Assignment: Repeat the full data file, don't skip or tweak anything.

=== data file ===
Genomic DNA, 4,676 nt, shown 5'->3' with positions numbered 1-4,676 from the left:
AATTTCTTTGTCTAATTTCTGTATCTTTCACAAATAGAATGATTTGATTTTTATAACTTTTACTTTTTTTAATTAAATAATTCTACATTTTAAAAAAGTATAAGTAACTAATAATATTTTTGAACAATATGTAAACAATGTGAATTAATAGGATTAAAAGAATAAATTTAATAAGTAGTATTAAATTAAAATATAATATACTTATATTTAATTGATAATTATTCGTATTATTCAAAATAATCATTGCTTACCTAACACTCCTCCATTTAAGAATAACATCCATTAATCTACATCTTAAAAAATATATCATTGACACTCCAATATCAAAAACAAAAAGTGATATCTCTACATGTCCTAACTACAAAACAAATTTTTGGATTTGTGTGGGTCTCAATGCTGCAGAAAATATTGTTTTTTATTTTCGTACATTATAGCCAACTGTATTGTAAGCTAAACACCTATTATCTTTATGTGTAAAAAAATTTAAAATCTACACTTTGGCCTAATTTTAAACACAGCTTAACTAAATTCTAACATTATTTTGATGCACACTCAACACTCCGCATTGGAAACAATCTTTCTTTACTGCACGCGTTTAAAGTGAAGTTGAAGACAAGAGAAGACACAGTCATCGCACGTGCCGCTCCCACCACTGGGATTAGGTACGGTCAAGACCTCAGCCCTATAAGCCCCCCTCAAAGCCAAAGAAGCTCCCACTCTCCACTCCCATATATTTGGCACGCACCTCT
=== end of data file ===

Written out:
Genomic DNA, 4,676 nt, shown 5'->3' with positions numbered 1-4,676 from the left:
AATTTCTTTGTCTAATTTCTGTATCTTTCACAAATAGAATGATTTGATTTTTATAACTTTTACTTTTTTTAATTAAATAATTCTACATTTTAAAAAAGTATAAGTAACTAATAATATTTTTGAACAATATGTAAACAATGTGAATTAATAGGATTAAAAGAATAAATTTAATAAGTAGTATTAAATTAAAATATAATATACTTATATTTAATTGATAATTATTCGTATTATTCAAAATAATCATTGCTTACCTAACACTCCTCCATTTAAGAATAACATCCATTAATCTACATCTTAAAAAATATATCATTGACACTCCAATATCAAAAACAAAAAGTGATATCTCTACATGTCCTAACTACAAAACAAATTTTTGGATTTGTGTGGGTCTCAATGCTGCAGAAAATATTGTTTTTTATTTTCGTACATTATAGCCAACTGTATTGTAAGCTAAACACCTATTATCTTTATGTGTAAAAAAATTTAAAATCTACACTTTGGCCTAATTTTAAACACAGCTTAACTAAATTCTAACATTATTTTGATGCACACTCAACACTCCGCATTGGAAACAATCTTTCTTTACTGCACGCGTTTAAAGTGAAGTTGAAGACAAGAGAAGACACAGTCATCGCACGTGCCGCTCCCACCACTGGGATTAGGTACGGTCAAGACCTCAGCCCTATAAGCCCCCCTCAAAGCCAAAGAAGCTCCCACTCTCCACTCCCATATATTTGGCACGCACCTCT